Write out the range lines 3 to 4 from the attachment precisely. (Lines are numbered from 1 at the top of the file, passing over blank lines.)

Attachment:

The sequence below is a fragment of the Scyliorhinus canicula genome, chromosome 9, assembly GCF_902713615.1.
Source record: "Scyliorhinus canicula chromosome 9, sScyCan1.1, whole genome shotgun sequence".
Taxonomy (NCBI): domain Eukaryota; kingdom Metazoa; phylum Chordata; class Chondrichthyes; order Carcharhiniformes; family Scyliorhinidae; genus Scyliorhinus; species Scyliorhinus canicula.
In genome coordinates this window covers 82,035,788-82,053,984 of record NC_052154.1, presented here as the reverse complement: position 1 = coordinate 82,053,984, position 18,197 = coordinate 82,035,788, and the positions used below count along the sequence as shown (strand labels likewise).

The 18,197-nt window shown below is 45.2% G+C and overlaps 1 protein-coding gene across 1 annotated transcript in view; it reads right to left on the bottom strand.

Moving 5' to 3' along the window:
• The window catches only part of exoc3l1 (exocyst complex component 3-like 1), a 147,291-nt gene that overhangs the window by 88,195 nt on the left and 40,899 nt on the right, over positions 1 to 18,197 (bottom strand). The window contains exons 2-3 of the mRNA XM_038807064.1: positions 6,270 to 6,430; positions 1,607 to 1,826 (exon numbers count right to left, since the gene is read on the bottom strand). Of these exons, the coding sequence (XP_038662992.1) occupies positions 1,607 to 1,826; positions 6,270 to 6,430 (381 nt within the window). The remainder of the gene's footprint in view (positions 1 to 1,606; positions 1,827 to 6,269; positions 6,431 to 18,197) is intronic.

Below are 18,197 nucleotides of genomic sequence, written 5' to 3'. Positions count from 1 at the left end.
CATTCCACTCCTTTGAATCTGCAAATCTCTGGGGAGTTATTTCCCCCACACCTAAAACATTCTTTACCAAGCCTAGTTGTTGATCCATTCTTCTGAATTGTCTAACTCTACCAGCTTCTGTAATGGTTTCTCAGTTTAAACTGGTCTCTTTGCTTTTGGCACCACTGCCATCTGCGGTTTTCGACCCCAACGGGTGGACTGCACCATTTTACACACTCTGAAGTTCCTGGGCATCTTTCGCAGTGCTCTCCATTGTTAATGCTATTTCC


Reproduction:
Taxonomy (NCBI): domain Eukaryota; kingdom Metazoa; phylum Chordata; class Chondrichthyes; order Carcharhiniformes; family Scyliorhinidae; genus Scyliorhinus; species Scyliorhinus canicula.
In genome coordinates this window covers 82,035,788-82,053,984 of record NC_052154.1, presented here as the reverse complement: position 1 = coordinate 82,053,984, position 18,197 = coordinate 82,035,788, and the positions used below count along the sequence as shown (strand labels likewise).